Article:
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British Clarinet Sonatas - Volume 2
Malcolm ARNOLD (1921-2006)
Sonatina, Op. 29 (1951) [12:35]
Arnold COOKE (1906-2005)
Sonata (1959) [19:08]
Edward GREGSON (b. 1945)
Tributes (2010) [17:47]
Arthur BENJAMIN (1893-1960)
Le Tombeau de Ravel (1949) [13:01]
Joseph HOROVITZ (b. 1926)
Sonatina (1981) [7:20]
Michael Collins (clarinet)
Michael McHale (piano)
rec. 27-28 July 2012, Potton Hall, Dunwich, Suffolk, England
CHANDOS CHAN 10758 [69:56]

When I reviewed Volume 1 in this series of British Clarinet Sonatas I said that it felt good to see so many British composers gaining exposure in numbers that British music enthusiasts could only have dreamt of a couple of decade ago. Following quickly on the heels of that disc is Volume 2 with soloist Michael Collins joined once again by pianist Michael McHale. Collins continues the tradition of outstanding clarinet playing in Britain as maintained by Frederick Thurston, Gervase de Peyer, Thea King and Emma Johnson not forgetting Mark Simpson, the 2006 winner of the BBC Young Musician of the Year.
Today the popularity of Malcolm Arnold’s music is burgeoning although many influential figures in the music world still doubt the quality of his scores. I have had that viewpoint expressed directly to me. The relative neglect of Arnold’s music is nothing new. He fought long and hard to obtain the recognition that his music deserves. Arnold’s Sonatina was one of three wind Sonatinas composed for friends in a flurry of activity during 1948-51. Lasting just under eight minutes this three movement score, probably my favourite here, immediately feels typical of the composer. There’s that rhythmic and playful vibrancy complete with an often tongue-in-cheek manner. I especially enjoyed the affectionately tender central movement Andantino. The Finale, marked Furioso, feels like a fast and frantic helter-skelter at a fun-fair.
Arnold Cooke studied with Hindemith in Berlin. The more I hear his music the more impressed I become. For those who don’t know Cooke’s music I would suggest hearing his Symphony No.3 available on Lyrita SRCD295. Cooke’s Sonata is a substantial score commissioned by the Hampton Music Club in London for Thea King. She introduced the score in 1959. It’s the longest work on the disc and is cast in four contrasting movements. Opening with darkly rich, pastoral writing, the Allegro moderato follows a vibrant, rhythmic, jumping and darting Scherzo. Next a rather serious and melancholic Adagio precedes the Finale with its vibrantly energising tarantella rhythm.
Edward Gregson has written steadily and throughout his life. In 1994 there was a clarinet concerto that Michael Collins premièred. Completed in 2010 Tributes is a suite for clarinet and piano. It was assembled by Gregson over a couple of decades and in 2008 was extensively revised and extended. As the name suggests the five pieces pay tribute to twentieth-century composers who wrote impressively for the clarinet. Each piece is dedicated to a clarinettist that Gregson has worked with. Tributes commences with a skittish and jaunty first pieceTo Francis Poulenc, passionate and tender. The second piece To Gerald Finzi is imbued with pastoral quality. The rhythmic and brisk To Igor Stravinsky is frequently unsettlingly frenetic. Featuring a percussive piano part To Olivier Messiaen features a long lyrical clarinet line of a meditative quality. The concluding To Béla Bartók is notable for its tempestuous forward momentum and those dotted rhythms lend significant appeal.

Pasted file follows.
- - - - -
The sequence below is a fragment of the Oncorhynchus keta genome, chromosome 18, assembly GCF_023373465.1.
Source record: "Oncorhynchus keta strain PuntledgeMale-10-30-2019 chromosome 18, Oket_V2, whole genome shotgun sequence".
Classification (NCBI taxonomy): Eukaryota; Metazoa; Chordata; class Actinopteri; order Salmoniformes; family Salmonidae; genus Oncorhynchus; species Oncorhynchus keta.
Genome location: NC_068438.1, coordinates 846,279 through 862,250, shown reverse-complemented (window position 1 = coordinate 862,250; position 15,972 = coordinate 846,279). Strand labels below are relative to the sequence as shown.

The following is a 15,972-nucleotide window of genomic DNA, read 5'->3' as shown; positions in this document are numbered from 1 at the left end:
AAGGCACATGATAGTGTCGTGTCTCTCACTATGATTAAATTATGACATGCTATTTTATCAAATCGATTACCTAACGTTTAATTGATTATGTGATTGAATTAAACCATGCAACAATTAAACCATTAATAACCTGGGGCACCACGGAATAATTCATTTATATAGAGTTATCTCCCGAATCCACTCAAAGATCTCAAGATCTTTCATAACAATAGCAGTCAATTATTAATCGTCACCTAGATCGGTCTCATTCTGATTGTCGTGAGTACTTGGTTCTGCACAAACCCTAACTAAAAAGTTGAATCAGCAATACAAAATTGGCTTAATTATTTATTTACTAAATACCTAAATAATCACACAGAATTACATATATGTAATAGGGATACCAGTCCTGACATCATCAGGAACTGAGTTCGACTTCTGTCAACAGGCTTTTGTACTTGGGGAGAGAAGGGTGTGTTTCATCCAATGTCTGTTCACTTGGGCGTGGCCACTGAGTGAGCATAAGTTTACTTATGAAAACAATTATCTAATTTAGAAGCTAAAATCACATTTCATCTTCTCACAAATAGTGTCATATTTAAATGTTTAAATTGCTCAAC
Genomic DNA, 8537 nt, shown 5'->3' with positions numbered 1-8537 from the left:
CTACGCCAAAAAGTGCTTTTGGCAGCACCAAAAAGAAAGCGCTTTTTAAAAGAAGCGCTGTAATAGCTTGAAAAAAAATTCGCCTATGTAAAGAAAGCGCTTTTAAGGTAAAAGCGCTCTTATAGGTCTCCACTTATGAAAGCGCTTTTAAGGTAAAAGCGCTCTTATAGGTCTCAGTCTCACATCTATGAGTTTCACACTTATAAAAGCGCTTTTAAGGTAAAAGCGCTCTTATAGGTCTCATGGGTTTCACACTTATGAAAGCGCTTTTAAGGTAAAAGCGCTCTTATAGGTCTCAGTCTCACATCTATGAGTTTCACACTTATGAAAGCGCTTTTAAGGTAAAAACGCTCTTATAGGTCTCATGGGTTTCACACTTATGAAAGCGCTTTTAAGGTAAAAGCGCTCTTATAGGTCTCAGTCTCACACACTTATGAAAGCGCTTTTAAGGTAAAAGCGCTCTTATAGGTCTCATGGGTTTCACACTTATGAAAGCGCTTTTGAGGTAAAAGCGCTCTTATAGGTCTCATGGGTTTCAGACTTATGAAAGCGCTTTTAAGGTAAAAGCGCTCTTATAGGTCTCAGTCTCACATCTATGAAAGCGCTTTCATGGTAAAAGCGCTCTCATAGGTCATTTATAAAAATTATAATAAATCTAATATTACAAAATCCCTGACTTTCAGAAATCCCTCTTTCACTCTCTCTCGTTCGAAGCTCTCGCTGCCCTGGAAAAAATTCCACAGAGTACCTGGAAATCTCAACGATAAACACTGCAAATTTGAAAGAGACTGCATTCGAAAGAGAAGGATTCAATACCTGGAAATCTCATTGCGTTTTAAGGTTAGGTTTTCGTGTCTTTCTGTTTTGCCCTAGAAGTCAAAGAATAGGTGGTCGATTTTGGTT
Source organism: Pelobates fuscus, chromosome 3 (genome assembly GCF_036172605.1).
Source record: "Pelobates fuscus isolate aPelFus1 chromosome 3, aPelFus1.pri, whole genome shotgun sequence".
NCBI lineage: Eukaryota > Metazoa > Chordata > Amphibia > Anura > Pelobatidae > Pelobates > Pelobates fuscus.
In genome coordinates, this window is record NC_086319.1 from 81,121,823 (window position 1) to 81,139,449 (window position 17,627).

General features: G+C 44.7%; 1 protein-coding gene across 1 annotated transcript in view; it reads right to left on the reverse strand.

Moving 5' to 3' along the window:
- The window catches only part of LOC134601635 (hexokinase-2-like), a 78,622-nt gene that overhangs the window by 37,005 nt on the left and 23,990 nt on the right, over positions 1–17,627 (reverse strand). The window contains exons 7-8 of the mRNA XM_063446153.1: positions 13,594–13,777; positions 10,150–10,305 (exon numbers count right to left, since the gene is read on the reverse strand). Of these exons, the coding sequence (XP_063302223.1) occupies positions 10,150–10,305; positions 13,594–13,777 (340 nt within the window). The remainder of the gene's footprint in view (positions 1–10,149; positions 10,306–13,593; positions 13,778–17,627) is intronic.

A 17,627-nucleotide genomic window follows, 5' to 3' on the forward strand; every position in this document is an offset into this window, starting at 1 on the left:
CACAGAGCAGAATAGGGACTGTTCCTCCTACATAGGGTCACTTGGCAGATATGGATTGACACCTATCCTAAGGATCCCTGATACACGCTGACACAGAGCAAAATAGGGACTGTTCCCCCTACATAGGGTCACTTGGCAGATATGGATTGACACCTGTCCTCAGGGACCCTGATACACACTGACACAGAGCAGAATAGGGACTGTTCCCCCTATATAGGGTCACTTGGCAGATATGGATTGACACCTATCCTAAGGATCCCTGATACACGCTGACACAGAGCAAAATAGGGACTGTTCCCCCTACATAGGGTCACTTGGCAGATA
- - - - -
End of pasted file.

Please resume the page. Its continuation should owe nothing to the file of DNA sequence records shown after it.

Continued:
Arthur Benjamin, although born in Australia, studied under Stanford at the Royal College of Music in London where he went on to become a teacher. Remembered primarily today for his celebrated but very short hit score Jamaican Rumba Benjamin used folk tunes that he had heard during a working tour of the West Indies. From around 1949 Le Tombeau de Ravel is a set of six Valses-Caprices intended for Frederick Thurston. It was reworked for viola and piano and later underwent some rewriting by Gervase de Peyer. A later adaptation was made by Thea King. The score comprises a series of contrasting miniatures and pays homage to Maurice Ravel’s masterwork Le Tombeau de Ravel. Although played continuously it would have been preferable if the various sections had been indexed in the booklet. Initially I felt a slight suggestion of melancholy and reflection amid all the activity. Next there is a sense of floating as if on thermal like a bird. An impression of indecision is followed by a passage of robust energy. The score concludes in a highly determined but non-raucous manner. Despite repeated plays the Benjamin, although well crafted, fails to leave much of an impression. 

The final work here comes from the pen of Joseph Horovitz a Viennese-born émigré to England who studied with both Gordon Jacob at the RCM and Nadia Boulanger in Paris. The Sonatina written for Gervase de Peyer was completed in 1981 and is cast in three fairly short but distinctly contrasted movements. The appealing opening movement has a dreamy rather meditative quality with a sense of weightlessness. This is followed by a moody and tender slow movement. With suggestions of the Caribbean the melodic final movement is vibrant with a good-to-be-alive feel.
Collins and McHale have a special affinity for these attractive British chamber music scores. Collins’ exquisite playing is crisp and evinces sure articulation, refined phrasing and agreeable intonation. McHale is sensitive and supportive. Both players radiate pleasurable music-making. On the audio side, be assured that the engineers have surpassed themselves with glorious sonics.  

Michael Cookson